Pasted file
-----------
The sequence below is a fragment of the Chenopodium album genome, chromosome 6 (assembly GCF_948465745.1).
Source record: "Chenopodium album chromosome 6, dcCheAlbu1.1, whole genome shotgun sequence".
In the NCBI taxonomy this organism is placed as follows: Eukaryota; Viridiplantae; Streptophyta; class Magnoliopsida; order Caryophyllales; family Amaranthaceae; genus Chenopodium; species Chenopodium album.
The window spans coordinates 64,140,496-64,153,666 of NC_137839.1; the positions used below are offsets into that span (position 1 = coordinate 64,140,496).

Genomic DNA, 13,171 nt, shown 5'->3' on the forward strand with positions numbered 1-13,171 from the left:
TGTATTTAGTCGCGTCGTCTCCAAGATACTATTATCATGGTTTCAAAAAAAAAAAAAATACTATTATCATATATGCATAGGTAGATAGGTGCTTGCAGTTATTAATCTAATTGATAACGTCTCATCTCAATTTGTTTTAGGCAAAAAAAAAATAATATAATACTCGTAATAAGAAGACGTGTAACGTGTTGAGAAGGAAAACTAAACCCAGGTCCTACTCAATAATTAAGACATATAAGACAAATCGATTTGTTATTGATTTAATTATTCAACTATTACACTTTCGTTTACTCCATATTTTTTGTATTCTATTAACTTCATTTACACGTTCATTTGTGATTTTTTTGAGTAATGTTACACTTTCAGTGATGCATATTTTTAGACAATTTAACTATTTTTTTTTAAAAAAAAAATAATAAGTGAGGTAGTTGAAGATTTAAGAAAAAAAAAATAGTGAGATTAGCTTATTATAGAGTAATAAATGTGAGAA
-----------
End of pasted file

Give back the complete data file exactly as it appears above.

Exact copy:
The sequence below is a fragment of the Chenopodium album genome, chromosome 6 (assembly GCF_948465745.1).
Source record: "Chenopodium album chromosome 6, dcCheAlbu1.1, whole genome shotgun sequence".
In the NCBI taxonomy this organism is placed as follows: Eukaryota; Viridiplantae; Streptophyta; class Magnoliopsida; order Caryophyllales; family Amaranthaceae; genus Chenopodium; species Chenopodium album.
The window spans coordinates 64,140,496-64,153,666 of NC_137839.1; the positions used below are offsets into that span (position 1 = coordinate 64,140,496).

Genomic DNA, 13,171 nt, shown 5'->3' on the forward strand with positions numbered 1-13,171 from the left:
TGTATTTAGTCGCGTCGTCTCCAAGATACTATTATCATGGTTTCAAAAAAAAAAAAAATACTATTATCATATATGCATAGGTAGATAGGTGCTTGCAGTTATTAATCTAATTGATAACGTCTCATCTCAATTTGTTTTAGGCAAAAAAAAAATAATATAATACTCGTAATAAGAAGACGTGTAACGTGTTGAGAAGGAAAACTAAACCCAGGTCCTACTCAATAATTAAGACATATAAGACAAATCGATTTGTTATTGATTTAATTATTCAACTATTACACTTTCGTTTACTCCATATTTTTTGTATTCTATTAACTTCATTTACACGTTCATTTGTGATTTTTTTGAGTAATGTTACACTTTCAGTGATGCATATTTTTAGACAATTTAACTATTTTTTTTTAAAAAAAAAATAATAAGTGAGGTAGTTGAAGATTTAAGAAAAAAAAAATAGTGAGATTAGCTTATTATAGAGTAATAAATGTGAGAA